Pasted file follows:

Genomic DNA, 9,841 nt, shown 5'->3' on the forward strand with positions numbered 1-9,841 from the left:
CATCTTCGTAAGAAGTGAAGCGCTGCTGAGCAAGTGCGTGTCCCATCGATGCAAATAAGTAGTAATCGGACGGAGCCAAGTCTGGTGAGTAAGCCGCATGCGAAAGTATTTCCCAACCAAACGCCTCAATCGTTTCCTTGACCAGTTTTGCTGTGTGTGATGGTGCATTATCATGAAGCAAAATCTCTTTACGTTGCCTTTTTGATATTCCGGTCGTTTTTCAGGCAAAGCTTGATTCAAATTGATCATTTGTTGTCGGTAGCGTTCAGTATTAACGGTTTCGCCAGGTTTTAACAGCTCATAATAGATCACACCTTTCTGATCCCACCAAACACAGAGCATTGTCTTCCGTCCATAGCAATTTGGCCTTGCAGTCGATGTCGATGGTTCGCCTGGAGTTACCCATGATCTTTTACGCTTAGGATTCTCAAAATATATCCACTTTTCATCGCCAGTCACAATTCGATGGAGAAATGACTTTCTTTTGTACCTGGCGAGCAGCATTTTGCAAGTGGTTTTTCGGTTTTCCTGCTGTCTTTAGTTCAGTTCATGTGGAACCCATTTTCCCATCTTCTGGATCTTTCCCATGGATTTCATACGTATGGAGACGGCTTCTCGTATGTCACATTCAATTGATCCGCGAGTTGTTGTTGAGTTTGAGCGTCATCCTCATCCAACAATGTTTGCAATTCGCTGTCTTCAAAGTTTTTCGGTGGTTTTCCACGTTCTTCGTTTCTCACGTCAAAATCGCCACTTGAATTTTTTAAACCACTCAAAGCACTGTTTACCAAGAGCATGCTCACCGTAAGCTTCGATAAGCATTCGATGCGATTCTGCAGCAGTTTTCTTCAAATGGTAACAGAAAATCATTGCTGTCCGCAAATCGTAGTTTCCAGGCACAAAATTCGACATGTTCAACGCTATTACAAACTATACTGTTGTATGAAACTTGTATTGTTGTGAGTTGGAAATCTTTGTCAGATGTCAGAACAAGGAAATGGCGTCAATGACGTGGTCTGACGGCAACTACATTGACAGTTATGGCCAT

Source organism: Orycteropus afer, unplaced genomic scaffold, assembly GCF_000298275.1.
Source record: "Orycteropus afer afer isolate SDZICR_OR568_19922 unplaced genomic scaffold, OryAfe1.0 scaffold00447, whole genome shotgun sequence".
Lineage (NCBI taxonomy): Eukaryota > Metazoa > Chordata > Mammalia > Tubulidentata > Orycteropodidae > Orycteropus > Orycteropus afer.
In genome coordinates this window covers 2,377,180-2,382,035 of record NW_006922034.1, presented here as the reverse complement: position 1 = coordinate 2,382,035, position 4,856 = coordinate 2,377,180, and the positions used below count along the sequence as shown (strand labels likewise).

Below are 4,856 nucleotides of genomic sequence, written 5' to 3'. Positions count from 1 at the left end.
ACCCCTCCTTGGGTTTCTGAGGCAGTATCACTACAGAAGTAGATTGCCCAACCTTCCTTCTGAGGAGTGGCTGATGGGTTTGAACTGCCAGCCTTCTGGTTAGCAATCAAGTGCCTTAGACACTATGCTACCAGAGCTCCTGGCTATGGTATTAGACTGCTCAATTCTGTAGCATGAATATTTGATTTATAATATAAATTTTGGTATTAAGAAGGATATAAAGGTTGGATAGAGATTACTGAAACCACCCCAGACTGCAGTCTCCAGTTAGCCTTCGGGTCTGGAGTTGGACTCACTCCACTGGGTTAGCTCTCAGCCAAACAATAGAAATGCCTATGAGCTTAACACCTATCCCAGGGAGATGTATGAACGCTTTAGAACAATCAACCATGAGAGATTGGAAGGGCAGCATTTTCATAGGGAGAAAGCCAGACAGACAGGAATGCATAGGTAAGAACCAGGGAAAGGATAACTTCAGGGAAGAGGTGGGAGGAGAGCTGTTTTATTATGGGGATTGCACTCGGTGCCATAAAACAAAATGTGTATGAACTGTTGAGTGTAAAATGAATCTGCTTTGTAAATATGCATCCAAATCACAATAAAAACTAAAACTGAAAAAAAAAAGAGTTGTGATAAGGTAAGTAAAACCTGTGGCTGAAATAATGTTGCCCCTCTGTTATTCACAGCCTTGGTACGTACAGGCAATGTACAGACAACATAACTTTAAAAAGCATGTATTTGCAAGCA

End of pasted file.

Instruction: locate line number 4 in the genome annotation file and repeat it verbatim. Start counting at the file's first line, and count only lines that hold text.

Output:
Source record: "Orycteropus afer afer isolate SDZICR_OR568_19922 unplaced genomic scaffold, OryAfe1.0 scaffold00447, whole genome shotgun sequence".